I am starting a series of articles on remoting feature of PowerShell 2.0. This is one of the best features of PowerShell 2.0 and my favorite feature for sure. The number of very cool things one can achieve using this feature is just un-imaginable. I have started digging deep in to this feature as I start writing a network file browser powerpack as a part of hands-on. I hope it is worth sharing what I learn by writing about it here. So, this is the first in that series of posts. In this post, we will look at absolute basics to start using PowerShell remoting.
What is PowerShell remoting?
This is a new feature in PowerShell 2.0 that enables remote management of computers from a central location. Remoting uses WS-Management to invoke scripts and cmdlets on remote machine(s). This feature also enables what is known as “Universal Code Execution Model” in Windows PowerShell v2. UCEM means that whatever runs locally should run anywhere. PowerShell remoting lets you import remote commands in to a local session — a feature known as implicit remoting and also enables you to save or export these imported commands to local disk as a module for later use. There are bunch of other features such as interactive sessions, etc. We will look in to all these features but one thing at a time.
PowerShell remoting allows for multiple ways of connecting. These ways include interactive (1:1), fan-out (1:many), and fan-in (many:1 by using the IIS hosting model, Ex: MobileShell ). We will look at each of these methods in this series of articles on remoting.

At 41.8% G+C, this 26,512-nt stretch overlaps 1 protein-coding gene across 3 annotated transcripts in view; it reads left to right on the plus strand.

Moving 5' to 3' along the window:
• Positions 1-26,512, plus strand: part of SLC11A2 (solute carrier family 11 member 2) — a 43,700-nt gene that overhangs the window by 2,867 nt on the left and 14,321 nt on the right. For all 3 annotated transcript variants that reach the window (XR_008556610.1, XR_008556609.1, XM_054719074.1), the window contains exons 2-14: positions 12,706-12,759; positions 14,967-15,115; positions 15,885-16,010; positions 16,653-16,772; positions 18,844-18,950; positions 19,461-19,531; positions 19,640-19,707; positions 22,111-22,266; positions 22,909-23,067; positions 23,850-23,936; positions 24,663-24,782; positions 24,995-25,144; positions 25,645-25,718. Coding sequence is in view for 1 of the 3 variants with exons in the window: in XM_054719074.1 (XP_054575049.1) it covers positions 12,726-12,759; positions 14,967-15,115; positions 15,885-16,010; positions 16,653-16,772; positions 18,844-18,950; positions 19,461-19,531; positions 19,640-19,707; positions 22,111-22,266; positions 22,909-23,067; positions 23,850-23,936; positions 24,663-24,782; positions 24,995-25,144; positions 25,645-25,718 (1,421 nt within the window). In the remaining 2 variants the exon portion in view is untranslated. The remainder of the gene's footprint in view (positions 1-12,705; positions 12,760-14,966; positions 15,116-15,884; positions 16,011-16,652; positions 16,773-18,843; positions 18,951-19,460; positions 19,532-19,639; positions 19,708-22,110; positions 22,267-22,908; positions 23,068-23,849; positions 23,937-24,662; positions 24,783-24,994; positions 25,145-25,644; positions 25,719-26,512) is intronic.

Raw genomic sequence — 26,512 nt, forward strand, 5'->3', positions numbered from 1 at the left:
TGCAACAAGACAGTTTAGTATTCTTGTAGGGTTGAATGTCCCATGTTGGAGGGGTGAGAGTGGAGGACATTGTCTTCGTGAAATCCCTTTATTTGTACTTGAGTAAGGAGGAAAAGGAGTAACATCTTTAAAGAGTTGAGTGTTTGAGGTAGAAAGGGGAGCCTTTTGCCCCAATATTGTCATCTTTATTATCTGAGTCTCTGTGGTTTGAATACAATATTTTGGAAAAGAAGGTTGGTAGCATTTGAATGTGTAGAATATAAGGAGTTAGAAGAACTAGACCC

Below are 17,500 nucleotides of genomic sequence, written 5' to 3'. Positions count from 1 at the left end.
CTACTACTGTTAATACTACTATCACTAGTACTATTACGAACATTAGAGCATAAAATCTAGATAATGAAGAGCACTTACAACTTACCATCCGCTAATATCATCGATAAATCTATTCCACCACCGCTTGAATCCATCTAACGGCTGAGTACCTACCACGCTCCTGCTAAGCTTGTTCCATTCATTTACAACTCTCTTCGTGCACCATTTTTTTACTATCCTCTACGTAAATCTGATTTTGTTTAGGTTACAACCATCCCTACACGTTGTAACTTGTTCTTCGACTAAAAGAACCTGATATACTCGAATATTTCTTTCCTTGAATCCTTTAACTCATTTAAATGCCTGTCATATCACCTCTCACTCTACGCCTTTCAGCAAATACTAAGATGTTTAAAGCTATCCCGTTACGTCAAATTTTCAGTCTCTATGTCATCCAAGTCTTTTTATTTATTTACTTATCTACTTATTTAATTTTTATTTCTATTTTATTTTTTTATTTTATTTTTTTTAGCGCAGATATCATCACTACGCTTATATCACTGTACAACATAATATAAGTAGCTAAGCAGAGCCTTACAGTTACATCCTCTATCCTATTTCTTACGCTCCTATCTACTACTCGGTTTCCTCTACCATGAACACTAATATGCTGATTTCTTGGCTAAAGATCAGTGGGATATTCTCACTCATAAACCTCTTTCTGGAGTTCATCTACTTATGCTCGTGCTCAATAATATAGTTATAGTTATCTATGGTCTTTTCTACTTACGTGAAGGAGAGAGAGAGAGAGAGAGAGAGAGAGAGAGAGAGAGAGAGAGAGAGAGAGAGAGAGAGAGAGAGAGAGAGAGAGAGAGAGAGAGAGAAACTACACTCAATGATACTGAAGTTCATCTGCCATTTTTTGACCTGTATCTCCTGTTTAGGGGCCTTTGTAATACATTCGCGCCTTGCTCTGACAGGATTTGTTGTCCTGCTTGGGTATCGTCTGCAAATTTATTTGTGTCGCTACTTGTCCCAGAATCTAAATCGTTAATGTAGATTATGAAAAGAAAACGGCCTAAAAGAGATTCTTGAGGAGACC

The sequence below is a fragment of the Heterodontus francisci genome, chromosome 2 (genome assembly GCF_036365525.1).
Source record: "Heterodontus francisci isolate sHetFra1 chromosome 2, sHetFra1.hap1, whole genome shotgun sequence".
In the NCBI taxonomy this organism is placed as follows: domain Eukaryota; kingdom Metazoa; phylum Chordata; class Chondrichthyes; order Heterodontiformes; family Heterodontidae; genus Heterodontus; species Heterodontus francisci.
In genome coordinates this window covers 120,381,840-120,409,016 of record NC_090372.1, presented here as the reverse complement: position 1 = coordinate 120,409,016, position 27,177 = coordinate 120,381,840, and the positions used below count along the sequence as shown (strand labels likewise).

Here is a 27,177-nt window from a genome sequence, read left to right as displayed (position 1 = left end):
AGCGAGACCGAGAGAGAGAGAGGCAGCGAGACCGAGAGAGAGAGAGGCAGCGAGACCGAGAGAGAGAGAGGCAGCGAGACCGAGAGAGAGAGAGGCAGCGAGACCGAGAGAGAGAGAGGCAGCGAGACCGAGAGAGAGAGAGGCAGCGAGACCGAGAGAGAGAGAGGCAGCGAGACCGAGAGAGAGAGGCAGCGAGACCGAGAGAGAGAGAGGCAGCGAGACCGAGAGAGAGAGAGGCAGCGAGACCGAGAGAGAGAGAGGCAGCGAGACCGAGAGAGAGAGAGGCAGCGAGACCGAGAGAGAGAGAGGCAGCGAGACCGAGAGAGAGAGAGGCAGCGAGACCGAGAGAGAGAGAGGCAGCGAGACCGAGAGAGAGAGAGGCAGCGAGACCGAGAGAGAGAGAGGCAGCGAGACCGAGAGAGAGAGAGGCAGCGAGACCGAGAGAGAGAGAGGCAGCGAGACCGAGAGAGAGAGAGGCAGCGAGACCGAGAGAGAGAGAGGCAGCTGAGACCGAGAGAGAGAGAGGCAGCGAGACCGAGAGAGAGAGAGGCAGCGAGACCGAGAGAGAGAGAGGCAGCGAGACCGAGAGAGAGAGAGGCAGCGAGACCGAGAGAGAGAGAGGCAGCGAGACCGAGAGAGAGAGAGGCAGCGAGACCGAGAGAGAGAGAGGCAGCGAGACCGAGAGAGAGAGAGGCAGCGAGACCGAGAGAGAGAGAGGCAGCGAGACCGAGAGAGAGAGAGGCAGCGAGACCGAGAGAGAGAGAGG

To enable PowerShell remoting, all computers participating in remote management should have the following software
- Windows PowerShell 2.0
- .NET framework 2.0 SP1 or later
- Windows Remote Management (WinRM) 2.0
All of the above are installed by default on Windows 7 and Windows Server 2008 R2. However, earlier versions of Windows will require you to download the updates from Microsoft website and install them yourself.
PowerShell 2.0 and WinRM 2.0 are included as a part of Windows Management Framework download and hence is available for Windows XP, Windows Server 2003, Windows Vista and Windows Server 2008. WinRM 2.0 and PowerShell 2.0 can be installed on the following supported operating systems:
- Windows Server 2008 with Service Pack 1
- Windows Server 2008 with Service Pack 2
- Windows Server 2003 with Service Pack 2
- Windows Vista with Service Pack 2
- Windows Vista with Service Pack 1
- Windows XP with Service Pack 3
Apart from the OS versions listed above, PowerShell 2.0 is supported on Windows Embedded POSReady 2009 and Windows Embedded for Point of Service 1.1 as well. Thanks to @alexaindar for the pointer on this. I did not know that such OS existed apart from Windows XP Embedded which I saw a few years ago 🙂
To be able run scripts and commands on remote computers, the user performing remote script execution must be a member of the administrators group on the remote machine or should be able to provide administrator credentials at the time of remote execution. Also, on client versions of Windows such as Windows Vista and Windows 7, network location must be set either to Home or Work. WS-Management may not function properly if the network location is set to Public.
Here is the setup I have to experiment with PowerShell remoting. I will use these virtual machines and the Windows Server 2008 R2 OS to write my file browser PowerPack using PowerShell remoting. This will help me get a good coverage of all supported operating system families.
Jonathan Medd is currently writing a PowerShell cmdlet series in which he is talking about remoting cmdlets also. What I am going to write here is not a repeat of that. In the next post, we will look at how to configure the available systems to enable at an overview of PowerShell remoting cmdlets. I will also talk about various methods to enable PowerShell remoting. So, stay tuned..!